Thinking a bit more about S2E4 of the Aeon campaign, I can’t help coming back to how badly we biffed it, and still managed to pull it out because of a metagame ability – for which I paid many points – to ret-con a whole series of crap decisions.
There are certain things you can’t take back – +Christopher R. Rice has a policy, and it’s a good one, of “once you roll the dice, there are no take-backs.” Do whatever metagame stuff you want. Invoke Luck. Declare you’re using Foresight. Spend bonus points or character points to influence things. Make complimentary skill rolls.
As the player – even as the player whose job it is to pull our fat out of the fire with a retroactively-thorough plan via the virtue of something like 50+ points spend for that ability – I was shaking my head over and over about our path. And when, when all was said and done, we were able to “win,” well, it didn’t feel like a win.
I begin to understand why +Jeffro Johnson likes the TPK so much, or at least seems to. When there’s no plot armor, everyone has the equivalent of 4-8 HP, and wading in to combat or another violent or prone-to-violent confrontation with zero plan and zero preparation will just get everyone killed, thanks, roll 3d6 in order . . . things are approached with what might be called “the proper caution.”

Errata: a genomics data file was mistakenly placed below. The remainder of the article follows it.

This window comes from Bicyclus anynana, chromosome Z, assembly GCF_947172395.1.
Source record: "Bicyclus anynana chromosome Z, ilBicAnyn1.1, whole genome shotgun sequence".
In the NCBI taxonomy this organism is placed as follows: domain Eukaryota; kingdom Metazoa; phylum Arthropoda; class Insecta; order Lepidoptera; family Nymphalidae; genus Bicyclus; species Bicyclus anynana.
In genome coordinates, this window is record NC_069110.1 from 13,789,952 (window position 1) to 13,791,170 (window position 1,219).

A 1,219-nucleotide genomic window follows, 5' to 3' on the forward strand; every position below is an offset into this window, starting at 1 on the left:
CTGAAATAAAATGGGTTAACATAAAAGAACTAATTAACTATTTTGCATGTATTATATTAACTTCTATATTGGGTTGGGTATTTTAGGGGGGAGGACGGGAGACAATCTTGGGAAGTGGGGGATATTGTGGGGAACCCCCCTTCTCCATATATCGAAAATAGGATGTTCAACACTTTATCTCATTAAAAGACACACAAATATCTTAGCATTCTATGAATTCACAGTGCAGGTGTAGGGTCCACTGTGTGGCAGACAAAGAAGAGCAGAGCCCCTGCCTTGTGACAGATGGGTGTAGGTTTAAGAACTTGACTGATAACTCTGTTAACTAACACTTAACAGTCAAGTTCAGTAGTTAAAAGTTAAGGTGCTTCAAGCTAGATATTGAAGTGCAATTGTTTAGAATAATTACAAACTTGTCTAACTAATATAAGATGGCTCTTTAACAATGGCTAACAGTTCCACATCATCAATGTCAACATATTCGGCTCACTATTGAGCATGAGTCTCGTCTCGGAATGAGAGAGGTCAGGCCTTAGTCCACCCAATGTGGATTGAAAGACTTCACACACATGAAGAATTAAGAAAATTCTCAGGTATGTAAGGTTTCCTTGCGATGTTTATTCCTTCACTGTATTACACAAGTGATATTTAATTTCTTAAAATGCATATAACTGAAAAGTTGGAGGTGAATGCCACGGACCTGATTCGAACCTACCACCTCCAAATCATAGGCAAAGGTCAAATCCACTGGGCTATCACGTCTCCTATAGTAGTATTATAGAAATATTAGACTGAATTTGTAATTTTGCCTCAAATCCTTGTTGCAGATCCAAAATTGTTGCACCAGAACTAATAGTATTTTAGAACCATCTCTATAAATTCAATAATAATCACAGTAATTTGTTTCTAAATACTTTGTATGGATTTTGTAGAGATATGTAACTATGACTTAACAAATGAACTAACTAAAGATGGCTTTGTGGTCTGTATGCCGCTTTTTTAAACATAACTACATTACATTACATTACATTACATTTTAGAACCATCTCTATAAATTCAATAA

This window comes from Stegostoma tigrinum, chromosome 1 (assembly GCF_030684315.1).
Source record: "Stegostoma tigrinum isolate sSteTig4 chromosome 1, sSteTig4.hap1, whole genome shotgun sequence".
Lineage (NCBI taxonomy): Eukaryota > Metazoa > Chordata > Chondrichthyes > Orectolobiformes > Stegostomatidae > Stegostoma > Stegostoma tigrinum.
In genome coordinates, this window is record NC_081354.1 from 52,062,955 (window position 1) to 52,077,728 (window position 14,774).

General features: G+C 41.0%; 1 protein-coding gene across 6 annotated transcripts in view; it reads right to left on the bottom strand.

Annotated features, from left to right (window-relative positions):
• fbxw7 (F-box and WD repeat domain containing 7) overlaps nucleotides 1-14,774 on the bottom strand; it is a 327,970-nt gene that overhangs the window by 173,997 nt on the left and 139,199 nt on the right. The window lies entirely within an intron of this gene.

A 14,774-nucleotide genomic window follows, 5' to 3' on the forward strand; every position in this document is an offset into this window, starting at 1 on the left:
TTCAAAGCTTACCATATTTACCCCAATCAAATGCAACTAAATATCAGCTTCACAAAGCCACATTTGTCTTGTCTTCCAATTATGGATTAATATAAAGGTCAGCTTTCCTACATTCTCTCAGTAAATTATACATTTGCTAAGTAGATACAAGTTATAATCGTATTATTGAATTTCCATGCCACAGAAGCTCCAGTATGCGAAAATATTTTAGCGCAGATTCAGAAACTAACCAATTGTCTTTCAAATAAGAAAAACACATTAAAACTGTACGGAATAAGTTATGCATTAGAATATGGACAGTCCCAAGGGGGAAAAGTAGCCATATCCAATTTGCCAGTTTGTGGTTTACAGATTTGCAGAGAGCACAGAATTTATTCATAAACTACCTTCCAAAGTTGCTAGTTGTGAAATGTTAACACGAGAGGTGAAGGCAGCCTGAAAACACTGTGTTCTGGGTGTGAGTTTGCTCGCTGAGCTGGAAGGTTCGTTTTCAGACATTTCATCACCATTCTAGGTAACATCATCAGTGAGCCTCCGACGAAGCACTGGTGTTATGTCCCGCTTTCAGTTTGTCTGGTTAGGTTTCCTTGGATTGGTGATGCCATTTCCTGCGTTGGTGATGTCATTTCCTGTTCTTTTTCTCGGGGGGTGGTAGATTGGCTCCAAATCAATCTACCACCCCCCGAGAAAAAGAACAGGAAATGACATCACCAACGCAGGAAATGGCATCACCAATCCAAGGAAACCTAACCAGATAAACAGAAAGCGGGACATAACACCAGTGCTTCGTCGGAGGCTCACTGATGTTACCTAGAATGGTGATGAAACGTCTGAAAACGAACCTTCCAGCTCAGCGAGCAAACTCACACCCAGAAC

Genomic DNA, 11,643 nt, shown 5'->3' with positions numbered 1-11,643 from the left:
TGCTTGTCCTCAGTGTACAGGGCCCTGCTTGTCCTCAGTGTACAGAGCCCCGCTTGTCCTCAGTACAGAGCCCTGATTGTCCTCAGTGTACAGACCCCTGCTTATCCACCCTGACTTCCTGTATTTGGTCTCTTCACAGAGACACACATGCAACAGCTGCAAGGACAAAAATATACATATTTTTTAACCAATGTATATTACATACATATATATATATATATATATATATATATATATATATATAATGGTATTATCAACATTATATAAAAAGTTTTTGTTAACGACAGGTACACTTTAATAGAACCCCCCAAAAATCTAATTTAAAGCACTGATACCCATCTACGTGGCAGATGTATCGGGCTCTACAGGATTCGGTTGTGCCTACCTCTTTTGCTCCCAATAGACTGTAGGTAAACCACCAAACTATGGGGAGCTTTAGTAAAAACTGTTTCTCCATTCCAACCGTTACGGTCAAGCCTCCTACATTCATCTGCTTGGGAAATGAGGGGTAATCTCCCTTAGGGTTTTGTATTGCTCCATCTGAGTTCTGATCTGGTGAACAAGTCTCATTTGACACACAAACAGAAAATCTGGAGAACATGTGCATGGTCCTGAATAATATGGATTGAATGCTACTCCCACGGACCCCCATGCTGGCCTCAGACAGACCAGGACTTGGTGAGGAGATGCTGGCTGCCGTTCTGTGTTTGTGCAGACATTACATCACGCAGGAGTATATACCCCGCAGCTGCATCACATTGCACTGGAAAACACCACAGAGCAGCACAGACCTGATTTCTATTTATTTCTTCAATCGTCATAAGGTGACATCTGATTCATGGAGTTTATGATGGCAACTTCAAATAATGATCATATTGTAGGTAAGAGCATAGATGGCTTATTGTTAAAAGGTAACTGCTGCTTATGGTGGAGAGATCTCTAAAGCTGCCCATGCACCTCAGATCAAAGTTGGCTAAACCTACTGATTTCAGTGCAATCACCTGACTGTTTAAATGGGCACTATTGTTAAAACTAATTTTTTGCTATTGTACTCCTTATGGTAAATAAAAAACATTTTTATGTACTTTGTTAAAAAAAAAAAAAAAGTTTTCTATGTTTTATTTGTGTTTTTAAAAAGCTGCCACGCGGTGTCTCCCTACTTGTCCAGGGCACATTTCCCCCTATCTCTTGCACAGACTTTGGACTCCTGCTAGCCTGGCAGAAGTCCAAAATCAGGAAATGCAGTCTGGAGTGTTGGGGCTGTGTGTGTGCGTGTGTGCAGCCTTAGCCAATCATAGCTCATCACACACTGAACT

I think part of my frustration is that we’ve been discussing the importance of planning and tactics in the group. The big dust-ups over planning and tactics at the end of Season 1 seemed to cement the value of such, and the last episode was – I thought – a huge vindication of entering into battle forewarned and forearmed.
This was all on us, too. The GM had signaled through action and exposition that our foe was a badass super-genius super-soldier with an amazing mind backed up with metahuman-level enhanced fighting skills. He kicked the unsuited Arc Light across the green like a rag doll.
This last game we were a superhero version of Leeroy Jenkins. And we deserved the same fate.